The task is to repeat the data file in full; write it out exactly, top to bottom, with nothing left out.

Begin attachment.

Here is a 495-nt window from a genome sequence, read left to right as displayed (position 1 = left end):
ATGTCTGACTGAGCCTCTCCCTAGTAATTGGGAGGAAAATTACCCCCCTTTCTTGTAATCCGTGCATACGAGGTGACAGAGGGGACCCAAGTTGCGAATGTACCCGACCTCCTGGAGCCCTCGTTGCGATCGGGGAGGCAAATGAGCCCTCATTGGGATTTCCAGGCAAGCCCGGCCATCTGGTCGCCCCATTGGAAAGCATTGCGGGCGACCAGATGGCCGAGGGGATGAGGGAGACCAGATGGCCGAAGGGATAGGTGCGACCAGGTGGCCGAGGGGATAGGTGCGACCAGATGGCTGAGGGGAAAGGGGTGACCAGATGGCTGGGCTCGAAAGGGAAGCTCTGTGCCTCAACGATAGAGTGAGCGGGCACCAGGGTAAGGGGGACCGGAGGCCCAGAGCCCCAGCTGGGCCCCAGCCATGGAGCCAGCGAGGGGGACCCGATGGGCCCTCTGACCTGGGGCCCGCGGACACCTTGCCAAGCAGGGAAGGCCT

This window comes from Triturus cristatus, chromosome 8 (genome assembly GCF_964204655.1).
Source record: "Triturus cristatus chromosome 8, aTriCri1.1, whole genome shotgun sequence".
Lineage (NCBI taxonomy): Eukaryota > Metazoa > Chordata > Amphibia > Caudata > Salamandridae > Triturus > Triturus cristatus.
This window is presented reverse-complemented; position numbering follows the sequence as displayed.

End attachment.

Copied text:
Here is a 495-nt window from a genome sequence, read left to right as displayed (position 1 = left end):
ATGTCTGACTGAGCCTCTCCCTAGTAATTGGGAGGAAAATTACCCCCCTTTCTTGTAATCCGTGCATACGAGGTGACAGAGGGGACCCAAGTTGCGAATGTACCCGACCTCCTGGAGCCCTCGTTGCGATCGGGGAGGCAAATGAGCCCTCATTGGGATTTCCAGGCAAGCCCGGCCATCTGGTCGCCCCATTGGAAAGCATTGCGGGCGACCAGATGGCCGAGGGGATGAGGGAGACCAGATGGCCGAAGGGATAGGTGCGACCAGGTGGCCGAGGGGATAGGTGCGACCAGATGGCTGAGGGGAAAGGGGTGACCAGATGGCTGGGCTCGAAAGGGAAGCTCTGTGCCTCAACGATAGAGTGAGCGGGCACCAGGGTAAGGGGGACCGGAGGCCCAGAGCCCCAGCTGGGCCCCAGCCATGGAGCCAGCGAGGGGGACCCGATGGGCCCTCTGACCTGGGGCCCGCGGACACCTTGCCAAGCAGGGAAGGCCT

This window comes from Triturus cristatus, chromosome 8 (genome assembly GCF_964204655.1).
Source record: "Triturus cristatus chromosome 8, aTriCri1.1, whole genome shotgun sequence".
Lineage (NCBI taxonomy): Eukaryota > Metazoa > Chordata > Amphibia > Caudata > Salamandridae > Triturus > Triturus cristatus.
This window is presented reverse-complemented; position numbering follows the sequence as displayed.